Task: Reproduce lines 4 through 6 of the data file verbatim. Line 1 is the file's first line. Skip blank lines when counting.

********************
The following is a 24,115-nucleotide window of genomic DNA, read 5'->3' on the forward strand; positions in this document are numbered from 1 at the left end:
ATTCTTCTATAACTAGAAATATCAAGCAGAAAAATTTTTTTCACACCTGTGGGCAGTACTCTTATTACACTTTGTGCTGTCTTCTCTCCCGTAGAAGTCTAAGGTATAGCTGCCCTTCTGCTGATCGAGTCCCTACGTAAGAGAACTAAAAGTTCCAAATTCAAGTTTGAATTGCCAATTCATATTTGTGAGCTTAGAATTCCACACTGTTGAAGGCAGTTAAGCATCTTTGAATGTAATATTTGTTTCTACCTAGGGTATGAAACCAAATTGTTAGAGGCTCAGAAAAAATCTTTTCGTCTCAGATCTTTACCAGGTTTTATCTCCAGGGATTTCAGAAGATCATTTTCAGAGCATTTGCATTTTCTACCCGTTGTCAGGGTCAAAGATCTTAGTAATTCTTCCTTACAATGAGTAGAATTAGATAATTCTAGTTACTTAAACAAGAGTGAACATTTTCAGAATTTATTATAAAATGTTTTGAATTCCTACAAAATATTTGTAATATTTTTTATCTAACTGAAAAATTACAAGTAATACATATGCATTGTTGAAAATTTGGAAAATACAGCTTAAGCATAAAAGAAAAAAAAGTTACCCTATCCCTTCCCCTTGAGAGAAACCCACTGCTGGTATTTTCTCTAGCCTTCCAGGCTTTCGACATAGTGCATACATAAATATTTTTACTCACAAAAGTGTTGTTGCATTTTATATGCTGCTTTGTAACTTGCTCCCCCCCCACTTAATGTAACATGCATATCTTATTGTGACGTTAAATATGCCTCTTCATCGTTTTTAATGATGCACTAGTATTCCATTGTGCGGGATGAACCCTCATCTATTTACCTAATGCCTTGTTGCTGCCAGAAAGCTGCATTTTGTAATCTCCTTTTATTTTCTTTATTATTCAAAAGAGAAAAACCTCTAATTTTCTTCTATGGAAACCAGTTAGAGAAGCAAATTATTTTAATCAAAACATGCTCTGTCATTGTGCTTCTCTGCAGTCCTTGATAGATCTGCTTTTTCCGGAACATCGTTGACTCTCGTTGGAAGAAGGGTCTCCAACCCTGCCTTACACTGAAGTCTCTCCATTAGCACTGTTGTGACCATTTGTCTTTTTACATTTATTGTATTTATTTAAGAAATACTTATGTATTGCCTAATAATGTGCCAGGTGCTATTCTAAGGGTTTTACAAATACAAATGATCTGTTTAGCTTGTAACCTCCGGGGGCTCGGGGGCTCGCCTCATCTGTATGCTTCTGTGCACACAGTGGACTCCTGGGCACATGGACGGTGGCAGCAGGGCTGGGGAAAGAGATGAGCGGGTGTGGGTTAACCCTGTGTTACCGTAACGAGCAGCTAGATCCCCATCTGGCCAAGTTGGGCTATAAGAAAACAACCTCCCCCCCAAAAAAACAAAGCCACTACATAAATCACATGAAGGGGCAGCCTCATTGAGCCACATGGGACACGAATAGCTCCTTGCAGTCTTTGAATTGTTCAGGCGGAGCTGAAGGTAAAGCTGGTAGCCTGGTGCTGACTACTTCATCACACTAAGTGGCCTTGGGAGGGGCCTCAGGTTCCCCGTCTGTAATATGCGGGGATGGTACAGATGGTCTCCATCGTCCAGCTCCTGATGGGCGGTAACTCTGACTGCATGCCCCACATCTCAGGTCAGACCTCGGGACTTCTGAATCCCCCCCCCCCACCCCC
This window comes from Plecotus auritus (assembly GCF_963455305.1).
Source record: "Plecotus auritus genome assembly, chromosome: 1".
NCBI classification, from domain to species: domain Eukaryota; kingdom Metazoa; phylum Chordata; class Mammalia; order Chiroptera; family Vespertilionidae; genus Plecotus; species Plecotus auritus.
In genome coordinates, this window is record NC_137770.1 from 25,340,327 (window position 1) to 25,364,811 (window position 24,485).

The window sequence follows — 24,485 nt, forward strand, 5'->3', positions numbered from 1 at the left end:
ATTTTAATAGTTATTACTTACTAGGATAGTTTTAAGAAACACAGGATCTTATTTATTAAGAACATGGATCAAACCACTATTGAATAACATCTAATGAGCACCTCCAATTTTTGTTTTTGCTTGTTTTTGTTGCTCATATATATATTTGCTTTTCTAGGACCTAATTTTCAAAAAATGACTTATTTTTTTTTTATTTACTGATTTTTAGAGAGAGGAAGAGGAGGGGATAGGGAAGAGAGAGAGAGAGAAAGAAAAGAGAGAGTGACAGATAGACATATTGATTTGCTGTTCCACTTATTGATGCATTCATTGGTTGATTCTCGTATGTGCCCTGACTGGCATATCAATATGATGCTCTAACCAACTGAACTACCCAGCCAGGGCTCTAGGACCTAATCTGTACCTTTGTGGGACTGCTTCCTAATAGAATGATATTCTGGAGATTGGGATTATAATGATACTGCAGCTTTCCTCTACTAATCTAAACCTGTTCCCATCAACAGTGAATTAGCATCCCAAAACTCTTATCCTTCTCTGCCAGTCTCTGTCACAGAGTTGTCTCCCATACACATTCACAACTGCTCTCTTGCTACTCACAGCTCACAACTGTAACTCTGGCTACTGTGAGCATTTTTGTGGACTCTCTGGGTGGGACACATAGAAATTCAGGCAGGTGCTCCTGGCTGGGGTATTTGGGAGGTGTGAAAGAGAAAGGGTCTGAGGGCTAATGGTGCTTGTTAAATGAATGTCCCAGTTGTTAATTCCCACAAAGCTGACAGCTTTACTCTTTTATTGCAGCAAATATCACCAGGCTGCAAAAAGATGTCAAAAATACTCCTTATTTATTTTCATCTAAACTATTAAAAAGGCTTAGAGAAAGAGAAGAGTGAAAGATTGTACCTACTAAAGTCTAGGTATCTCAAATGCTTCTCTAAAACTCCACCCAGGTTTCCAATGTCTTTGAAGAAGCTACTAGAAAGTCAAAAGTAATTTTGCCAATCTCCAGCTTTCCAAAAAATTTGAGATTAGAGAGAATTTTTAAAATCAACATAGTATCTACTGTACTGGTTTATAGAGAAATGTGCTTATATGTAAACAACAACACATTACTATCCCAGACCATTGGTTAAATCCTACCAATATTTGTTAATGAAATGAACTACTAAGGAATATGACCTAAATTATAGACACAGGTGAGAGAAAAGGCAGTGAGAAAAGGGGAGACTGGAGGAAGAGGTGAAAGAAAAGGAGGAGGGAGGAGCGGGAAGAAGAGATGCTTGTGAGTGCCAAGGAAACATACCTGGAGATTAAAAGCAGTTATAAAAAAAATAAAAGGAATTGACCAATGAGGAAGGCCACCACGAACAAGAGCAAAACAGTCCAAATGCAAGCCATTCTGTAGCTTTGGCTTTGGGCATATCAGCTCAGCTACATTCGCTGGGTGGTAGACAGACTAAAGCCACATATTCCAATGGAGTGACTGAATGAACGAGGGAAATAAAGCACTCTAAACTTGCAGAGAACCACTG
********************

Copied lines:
Source record: "Plecotus auritus genome assembly, chromosome: 1".
NCBI classification, from domain to species: domain Eukaryota; kingdom Metazoa; phylum Chordata; class Mammalia; order Chiroptera; family Vespertilionidae; genus Plecotus; species Plecotus auritus.
In genome coordinates, this window is record NC_137770.1 from 25,340,327 (window position 1) to 25,364,811 (window position 24,485).